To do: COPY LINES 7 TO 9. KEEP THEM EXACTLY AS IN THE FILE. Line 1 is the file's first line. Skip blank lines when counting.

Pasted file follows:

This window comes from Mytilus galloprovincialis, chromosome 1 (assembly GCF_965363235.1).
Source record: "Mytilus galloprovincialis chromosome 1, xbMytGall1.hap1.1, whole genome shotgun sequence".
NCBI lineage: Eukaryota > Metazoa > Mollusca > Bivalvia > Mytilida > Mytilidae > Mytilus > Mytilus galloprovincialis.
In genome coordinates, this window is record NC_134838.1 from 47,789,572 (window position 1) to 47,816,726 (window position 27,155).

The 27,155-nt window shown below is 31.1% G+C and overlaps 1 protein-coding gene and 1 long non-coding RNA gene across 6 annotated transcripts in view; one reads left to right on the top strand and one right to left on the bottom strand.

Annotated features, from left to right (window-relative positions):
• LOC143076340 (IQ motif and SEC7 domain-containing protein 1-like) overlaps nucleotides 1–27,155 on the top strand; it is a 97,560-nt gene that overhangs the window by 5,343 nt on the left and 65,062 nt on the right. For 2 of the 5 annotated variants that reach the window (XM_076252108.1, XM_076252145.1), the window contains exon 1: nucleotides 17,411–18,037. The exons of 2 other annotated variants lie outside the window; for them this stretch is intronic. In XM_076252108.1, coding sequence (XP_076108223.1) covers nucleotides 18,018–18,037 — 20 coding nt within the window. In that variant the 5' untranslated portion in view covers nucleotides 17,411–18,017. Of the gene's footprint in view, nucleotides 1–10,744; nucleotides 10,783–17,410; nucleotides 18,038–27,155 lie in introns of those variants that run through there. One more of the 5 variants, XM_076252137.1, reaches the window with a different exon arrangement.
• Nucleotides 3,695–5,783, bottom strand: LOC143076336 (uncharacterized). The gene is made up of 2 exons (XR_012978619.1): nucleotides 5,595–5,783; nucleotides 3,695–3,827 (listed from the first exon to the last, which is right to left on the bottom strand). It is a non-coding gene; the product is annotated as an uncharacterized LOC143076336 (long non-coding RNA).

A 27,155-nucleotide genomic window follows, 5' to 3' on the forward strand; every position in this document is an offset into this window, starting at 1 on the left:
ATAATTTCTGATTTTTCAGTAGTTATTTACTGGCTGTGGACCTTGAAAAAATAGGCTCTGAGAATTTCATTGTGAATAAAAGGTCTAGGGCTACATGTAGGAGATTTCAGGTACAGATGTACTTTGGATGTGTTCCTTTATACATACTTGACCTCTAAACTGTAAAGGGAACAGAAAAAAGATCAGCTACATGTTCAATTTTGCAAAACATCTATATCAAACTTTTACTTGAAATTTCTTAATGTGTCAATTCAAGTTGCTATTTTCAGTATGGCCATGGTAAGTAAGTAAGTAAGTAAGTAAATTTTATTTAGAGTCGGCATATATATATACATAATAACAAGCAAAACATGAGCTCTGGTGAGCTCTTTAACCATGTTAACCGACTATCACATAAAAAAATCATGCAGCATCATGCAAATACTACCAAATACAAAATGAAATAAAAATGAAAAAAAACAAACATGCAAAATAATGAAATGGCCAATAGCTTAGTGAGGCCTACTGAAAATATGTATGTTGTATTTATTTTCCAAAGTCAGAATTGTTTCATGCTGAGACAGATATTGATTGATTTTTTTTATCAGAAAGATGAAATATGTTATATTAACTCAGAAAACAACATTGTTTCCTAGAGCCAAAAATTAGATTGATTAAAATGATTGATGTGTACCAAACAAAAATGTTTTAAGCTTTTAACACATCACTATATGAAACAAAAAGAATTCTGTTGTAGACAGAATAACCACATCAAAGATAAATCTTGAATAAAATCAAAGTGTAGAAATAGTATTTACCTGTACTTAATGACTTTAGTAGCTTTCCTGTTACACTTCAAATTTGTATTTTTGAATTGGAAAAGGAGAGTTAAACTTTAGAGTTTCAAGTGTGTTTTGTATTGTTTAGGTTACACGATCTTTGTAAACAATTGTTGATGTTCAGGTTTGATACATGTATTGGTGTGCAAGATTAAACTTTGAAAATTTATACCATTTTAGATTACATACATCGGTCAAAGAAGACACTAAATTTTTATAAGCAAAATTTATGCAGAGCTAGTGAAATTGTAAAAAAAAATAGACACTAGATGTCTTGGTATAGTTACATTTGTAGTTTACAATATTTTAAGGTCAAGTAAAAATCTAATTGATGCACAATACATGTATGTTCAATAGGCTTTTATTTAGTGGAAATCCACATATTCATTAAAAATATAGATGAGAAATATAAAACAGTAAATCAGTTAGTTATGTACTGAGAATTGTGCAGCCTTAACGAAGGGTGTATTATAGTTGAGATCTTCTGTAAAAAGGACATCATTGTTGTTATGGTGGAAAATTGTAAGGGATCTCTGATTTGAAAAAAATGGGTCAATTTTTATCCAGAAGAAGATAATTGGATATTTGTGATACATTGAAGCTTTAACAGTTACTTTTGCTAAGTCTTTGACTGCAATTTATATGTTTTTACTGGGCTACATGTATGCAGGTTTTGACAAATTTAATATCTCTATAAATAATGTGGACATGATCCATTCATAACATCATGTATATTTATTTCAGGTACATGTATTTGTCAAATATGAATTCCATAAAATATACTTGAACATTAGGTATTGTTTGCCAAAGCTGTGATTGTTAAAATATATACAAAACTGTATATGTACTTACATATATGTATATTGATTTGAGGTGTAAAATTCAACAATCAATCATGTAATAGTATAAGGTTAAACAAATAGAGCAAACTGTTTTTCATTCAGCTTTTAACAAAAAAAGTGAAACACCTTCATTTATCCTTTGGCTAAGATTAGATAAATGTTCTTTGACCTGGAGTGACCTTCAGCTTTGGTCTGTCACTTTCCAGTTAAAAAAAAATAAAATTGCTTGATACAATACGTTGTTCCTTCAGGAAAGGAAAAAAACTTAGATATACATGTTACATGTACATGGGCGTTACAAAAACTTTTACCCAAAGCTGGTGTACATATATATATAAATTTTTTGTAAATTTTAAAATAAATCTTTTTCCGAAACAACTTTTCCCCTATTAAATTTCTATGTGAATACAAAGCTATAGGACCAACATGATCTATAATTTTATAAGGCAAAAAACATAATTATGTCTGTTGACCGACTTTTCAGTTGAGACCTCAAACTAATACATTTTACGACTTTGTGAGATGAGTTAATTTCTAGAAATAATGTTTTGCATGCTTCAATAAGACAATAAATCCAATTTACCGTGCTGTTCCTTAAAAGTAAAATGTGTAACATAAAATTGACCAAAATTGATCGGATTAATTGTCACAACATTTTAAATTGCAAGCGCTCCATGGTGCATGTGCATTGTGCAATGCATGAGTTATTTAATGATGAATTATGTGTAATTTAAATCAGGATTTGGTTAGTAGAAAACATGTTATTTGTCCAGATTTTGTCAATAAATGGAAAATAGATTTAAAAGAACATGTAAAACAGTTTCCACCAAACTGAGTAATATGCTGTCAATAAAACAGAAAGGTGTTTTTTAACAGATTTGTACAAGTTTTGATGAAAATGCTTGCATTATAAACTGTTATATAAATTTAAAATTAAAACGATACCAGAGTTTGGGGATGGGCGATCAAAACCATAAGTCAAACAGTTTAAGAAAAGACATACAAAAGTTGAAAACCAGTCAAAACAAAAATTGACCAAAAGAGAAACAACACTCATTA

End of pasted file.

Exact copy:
• LOC143076340 (IQ motif and SEC7 domain-containing protein 1-like) overlaps nucleotides 1–27,155 on the top strand; it is a 97,560-nt gene that overhangs the window by 5,343 nt on the left and 65,062 nt on the right. For 2 of the 5 annotated variants that reach the window (XM_076252108.1, XM_076252145.1), the window contains exon 1: nucleotides 17,411–18,037. The exons of 2 other annotated variants lie outside the window; for them this stretch is intronic. In XM_076252108.1, coding sequence (XP_076108223.1) covers nucleotides 18,018–18,037 — 20 coding nt within the window. In that variant the 5' untranslated portion in view covers nucleotides 17,411–18,017. Of the gene's footprint in view, nucleotides 1–10,744; nucleotides 10,783–17,410; nucleotides 18,038–27,155 lie in introns of those variants that run through there. One more of the 5 variants, XM_076252137.1, reaches the window with a different exon arrangement.
• Nucleotides 3,695–5,783, bottom strand: LOC143076336 (uncharacterized). The gene is made up of 2 exons (XR_012978619.1): nucleotides 5,595–5,783; nucleotides 3,695–3,827 (listed from the first exon to the last, which is right to left on the bottom strand). It is a non-coding gene; the product is annotated as an uncharacterized LOC143076336 (long non-coding RNA).

A 27,155-nucleotide genomic window follows, 5' to 3' on the forward strand; every position in this document is an offset into this window, starting at 1 on the left: